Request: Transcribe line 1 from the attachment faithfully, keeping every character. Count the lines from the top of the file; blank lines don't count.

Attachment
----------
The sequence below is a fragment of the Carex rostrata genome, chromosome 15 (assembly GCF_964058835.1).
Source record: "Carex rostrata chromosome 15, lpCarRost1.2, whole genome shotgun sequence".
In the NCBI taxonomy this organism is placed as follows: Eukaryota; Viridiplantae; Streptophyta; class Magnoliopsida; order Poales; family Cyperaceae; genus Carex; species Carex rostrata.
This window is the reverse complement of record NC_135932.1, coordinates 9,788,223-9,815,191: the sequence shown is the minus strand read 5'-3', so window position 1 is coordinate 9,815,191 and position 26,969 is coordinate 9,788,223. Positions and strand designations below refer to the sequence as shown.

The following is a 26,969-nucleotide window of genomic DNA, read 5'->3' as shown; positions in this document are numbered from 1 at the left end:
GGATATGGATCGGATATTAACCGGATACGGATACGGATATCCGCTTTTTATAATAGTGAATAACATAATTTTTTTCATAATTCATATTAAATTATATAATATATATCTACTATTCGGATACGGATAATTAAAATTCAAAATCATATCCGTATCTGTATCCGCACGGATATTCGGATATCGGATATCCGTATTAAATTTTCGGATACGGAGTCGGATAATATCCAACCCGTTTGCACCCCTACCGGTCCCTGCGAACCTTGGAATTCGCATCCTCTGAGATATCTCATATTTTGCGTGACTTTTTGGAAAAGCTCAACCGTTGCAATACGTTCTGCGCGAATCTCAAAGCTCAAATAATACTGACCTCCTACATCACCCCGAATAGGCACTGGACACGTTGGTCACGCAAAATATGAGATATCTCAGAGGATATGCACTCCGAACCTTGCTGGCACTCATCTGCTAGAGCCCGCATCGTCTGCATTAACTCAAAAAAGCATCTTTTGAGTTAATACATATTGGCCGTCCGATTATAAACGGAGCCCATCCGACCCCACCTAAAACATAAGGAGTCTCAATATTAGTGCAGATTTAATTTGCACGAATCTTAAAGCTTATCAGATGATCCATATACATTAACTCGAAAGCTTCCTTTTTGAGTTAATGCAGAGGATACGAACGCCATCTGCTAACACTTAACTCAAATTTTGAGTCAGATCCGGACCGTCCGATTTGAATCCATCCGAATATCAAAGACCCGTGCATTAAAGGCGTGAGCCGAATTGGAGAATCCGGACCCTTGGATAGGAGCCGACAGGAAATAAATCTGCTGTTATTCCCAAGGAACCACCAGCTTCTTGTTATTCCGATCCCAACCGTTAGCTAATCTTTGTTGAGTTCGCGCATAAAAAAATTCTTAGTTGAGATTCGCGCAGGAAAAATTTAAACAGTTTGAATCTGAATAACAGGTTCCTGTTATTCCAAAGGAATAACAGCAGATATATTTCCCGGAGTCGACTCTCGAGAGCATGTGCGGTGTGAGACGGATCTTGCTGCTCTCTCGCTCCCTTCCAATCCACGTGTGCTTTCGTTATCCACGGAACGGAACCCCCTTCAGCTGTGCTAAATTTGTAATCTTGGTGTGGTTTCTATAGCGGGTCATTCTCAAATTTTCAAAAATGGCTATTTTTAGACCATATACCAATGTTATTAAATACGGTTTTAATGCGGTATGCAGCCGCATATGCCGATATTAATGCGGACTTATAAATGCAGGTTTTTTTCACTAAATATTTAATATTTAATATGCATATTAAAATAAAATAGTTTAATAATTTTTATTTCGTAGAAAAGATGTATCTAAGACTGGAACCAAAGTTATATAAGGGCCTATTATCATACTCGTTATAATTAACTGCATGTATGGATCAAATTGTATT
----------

The sequence below is a fragment of the Carex rostrata genome, chromosome 15 (assembly GCF_964058835.1).